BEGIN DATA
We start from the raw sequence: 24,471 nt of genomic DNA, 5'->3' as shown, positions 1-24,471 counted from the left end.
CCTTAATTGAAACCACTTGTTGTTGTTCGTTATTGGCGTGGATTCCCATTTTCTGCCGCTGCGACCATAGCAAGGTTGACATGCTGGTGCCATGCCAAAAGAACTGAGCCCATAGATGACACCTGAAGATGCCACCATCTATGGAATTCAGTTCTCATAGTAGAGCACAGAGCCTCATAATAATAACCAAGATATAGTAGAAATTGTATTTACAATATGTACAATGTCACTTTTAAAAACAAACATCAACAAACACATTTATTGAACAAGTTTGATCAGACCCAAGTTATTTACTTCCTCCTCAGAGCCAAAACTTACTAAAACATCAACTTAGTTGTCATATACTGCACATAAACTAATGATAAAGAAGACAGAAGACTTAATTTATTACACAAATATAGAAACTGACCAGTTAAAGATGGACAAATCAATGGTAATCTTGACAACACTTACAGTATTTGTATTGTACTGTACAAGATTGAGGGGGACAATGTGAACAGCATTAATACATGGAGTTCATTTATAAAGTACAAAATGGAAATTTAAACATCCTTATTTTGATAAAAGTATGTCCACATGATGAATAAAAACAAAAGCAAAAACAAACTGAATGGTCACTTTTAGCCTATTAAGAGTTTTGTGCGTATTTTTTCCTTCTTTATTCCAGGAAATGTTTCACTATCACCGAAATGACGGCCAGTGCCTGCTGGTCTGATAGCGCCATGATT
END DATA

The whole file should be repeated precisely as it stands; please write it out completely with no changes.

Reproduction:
We start from the raw sequence: 24,471 nt of genomic DNA, 5'->3' as shown, positions 1-24,471 counted from the left end.
CCTTAATTGAAACCACTTGTTGTTGTTCGTTATTGGCGTGGATTCCCATTTTCTGCCGCTGCGACCATAGCAAGGTTGACATGCTGGTGCCATGCCAAAAGAACTGAGCCCATAGATGACACCTGAAGATGCCACCATCTATGGAATTCAGTTCTCATAGTAGAGCACAGAGCCTCATAATAATAACCAAGATATAGTAGAAATTGTATTTACAATATGTACAATGTCACTTTTAAAAACAAACATCAACAAACACATTTATTGAACAAGTTTGATCAGACCCAAGTTATTTACTTCCTCCTCAGAGCCAAAACTTACTAAAACATCAACTTAGTTGTCATATACTGCACATAAACTAATGATAAAGAAGACAGAAGACTTAATTTATTACACAAATATAGAAACTGACCAGTTAAAGATGGACAAATCAATGGTAATCTTGACAACACTTACAGTATTTGTATTGTACTGTACAAGATTGAGGGGGACAATGTGAACAGCATTAATACATGGAGTTCATTTATAAAGTACAAAATGGAAATTTAAACATCCTTATTTTGATAAAAGTATGTCCACATGATGAATAAAAACAAAAGCAAAAACAAACTGAATGGTCACTTTTAGCCTATTAAGAGTTTTGTGCGTATTTTTTCCTTCTTTATTCCAGGAAATGTTTCACTATCACCGAAATGACGGCCAGTGCCTGCTGGTCTGATAGCGCCATGATT